Be brave, strip soldiers’ medals, says expert who sparked war crimes inquiry

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The sociologist who triggered the Brereton war crimes inquiry has urged Defence Minister Richard Marles to stare down veterans’ groups by stripping medals from soldiers who oversaw alleged wrongdoing in Afghanistan, saying it will reflect poorly on the nation if no action is taken.

Samantha Crompvoets, an expert on organisational culture, was commissioned by the Department of Defence in 2015 to produce a report that led to military personnel disclosing claims of unlawful behaviour including alleged war crimes.

Samantha Crompvoets says she has paid a high personal and professional price for her work exposing alleged war crimes in Afghanistan. Credit: Danielle Smith

In her first interview since a Federal Court judge found Ben Roberts-Smith to be a murderer and war criminal when dismissing his defamation case last week, Crompvoets said the decorated former soldier should lose his Victoria Cross for bringing the Australian Defence Force into disrepute.

Crompvoets said Australians should prepare to hear confronting allegations at possible future criminal trials flowing from the Brereton inquiry.

“Ben Roberts-Smith is not necessarily the worst offender,” she said, based on hundreds of hours interviewing Afghanistan war veterans including special operations commanders.

“We’ve not seen the worst of it is what I’d say.”

As well as facing calls to strip Roberts-Smith of his Victoria Cross, Marles is considering whether to remove distinguished service awards from a small number of Afghanistan war commanders.

Crompvoets said: “If the medals are removed, it sends the message that leaders are accountable and responsible for what happens below them, that there is no honour being associated with alleged war crimes and that when one person commits an atrocity it stains the entire unit.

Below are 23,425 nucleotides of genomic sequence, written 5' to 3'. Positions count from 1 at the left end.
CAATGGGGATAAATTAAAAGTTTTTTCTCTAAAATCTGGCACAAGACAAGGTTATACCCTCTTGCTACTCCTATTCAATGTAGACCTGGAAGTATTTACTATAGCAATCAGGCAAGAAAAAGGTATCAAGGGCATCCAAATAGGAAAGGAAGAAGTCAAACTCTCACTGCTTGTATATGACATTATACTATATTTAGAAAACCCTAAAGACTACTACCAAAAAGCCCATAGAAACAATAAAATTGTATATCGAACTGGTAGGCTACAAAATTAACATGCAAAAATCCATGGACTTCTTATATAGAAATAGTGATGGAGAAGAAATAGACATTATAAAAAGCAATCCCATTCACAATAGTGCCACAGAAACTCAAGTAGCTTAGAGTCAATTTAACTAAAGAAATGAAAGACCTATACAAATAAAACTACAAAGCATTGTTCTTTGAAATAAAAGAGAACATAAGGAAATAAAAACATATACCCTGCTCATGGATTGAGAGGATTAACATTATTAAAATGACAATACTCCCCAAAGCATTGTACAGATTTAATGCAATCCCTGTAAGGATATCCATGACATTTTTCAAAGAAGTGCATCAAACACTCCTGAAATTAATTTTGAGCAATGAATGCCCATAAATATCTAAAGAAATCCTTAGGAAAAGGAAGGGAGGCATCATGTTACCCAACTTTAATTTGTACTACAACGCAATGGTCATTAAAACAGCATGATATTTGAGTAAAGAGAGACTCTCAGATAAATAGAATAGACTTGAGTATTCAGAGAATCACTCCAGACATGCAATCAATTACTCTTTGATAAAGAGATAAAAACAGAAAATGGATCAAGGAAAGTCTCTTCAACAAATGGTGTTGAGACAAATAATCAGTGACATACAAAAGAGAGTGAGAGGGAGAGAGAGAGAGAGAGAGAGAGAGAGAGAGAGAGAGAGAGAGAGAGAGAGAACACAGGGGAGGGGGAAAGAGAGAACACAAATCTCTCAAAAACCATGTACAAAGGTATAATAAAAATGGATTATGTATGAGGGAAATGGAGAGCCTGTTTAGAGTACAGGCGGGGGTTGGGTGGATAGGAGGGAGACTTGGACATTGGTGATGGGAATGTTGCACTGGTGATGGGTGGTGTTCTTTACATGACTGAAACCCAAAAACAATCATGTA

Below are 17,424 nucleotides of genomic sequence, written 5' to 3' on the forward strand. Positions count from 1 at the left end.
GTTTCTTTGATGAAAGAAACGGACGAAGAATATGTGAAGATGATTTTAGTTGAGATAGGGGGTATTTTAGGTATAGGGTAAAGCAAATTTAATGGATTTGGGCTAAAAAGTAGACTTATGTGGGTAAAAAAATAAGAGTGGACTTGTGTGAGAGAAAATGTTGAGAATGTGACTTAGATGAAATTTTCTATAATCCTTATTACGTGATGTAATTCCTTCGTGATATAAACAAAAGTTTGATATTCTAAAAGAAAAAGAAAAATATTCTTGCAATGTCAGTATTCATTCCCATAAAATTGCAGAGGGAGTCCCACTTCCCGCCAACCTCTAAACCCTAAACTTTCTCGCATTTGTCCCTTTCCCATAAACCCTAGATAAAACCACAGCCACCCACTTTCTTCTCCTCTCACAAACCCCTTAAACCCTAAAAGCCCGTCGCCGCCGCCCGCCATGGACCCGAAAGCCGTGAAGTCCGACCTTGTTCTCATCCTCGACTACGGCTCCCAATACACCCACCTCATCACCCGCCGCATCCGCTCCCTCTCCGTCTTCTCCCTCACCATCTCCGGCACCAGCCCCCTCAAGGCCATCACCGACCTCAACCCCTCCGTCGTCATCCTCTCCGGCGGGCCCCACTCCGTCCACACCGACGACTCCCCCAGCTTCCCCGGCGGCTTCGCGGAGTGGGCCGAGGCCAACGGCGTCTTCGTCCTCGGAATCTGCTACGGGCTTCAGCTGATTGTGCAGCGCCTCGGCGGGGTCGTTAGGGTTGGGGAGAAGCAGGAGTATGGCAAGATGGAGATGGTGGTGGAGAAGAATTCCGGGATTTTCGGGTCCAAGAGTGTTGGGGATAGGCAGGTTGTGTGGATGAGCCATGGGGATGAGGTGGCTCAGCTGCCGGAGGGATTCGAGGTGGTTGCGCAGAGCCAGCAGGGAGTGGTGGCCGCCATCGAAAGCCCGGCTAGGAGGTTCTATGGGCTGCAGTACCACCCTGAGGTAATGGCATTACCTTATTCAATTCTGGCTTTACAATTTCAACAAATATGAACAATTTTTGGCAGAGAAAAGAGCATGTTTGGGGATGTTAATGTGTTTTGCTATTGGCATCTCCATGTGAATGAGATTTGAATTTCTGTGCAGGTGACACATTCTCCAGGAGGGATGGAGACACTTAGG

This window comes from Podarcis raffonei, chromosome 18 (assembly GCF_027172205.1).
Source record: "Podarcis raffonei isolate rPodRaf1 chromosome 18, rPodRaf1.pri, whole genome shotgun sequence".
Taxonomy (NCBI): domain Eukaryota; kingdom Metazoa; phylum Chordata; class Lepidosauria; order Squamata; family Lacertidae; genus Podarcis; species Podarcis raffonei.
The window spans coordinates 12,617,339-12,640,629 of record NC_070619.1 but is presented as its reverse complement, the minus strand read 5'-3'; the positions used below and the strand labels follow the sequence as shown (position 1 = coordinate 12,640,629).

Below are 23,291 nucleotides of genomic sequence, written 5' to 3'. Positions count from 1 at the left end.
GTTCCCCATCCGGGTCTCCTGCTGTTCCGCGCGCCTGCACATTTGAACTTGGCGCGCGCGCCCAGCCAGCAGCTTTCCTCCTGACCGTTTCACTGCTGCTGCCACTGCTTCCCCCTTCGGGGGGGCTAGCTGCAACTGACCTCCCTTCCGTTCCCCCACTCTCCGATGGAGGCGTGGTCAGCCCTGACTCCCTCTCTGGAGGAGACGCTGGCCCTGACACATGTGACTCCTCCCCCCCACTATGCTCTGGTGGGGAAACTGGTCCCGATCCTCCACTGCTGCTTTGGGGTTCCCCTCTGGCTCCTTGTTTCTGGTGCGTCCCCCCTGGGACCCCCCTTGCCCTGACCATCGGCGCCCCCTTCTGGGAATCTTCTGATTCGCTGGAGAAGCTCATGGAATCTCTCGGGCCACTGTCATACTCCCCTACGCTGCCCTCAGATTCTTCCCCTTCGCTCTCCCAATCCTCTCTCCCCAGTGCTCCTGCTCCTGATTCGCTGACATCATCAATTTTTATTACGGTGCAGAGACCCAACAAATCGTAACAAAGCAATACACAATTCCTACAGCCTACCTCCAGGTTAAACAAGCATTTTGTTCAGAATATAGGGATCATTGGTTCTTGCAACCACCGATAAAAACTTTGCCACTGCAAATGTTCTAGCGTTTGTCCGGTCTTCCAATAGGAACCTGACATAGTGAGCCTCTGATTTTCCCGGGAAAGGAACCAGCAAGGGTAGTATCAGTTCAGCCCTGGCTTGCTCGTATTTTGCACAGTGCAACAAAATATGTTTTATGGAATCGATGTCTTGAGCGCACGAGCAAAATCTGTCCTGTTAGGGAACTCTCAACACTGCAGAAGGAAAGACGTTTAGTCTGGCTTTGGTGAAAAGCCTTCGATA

“If they don’t remove them, they will be giving in to the vocal few people who remain wilfully ignorant about what happened in Afghanistan.

“It will reflect poorly on us as a nation, and it will not be looked upon kindly by history.”

Defence Minister Richard Marles is considering whether to remove medals from some Afghanistan War veterans.Credit: Alex Ellinghausen

Crompvoets acknowledged this would require bravery because the prospect of revoking military honours has already attracted a backlash from veterans groups including the Returned and Services League (RSL) and the Australian Special Air Service (SAS) Association.

“Removing the medals is a courageous thing for the government to do and would draw a line in the sand about what they believe in terms of accountability and ethics,” she said.

Explaining why commanders should be held accountable for alleged wrongdoing by more junior soldiers, Crompvoets used the analogy of a relay team that is stripped of its Olympic medals because one member was found to be using performance-enhancing drugs.

Australian Defence Force Chief Angus Campbell wrote to several Afghanistan war veterans last month to inform them their honours for distinguished and conspicuous service could soon be cancelled if Marles accepts his recommendation to do so.

Veterans groups are aware of at least seven veterans, all of whom served at a squadron leader or lieutenant commander level, who have received these letters.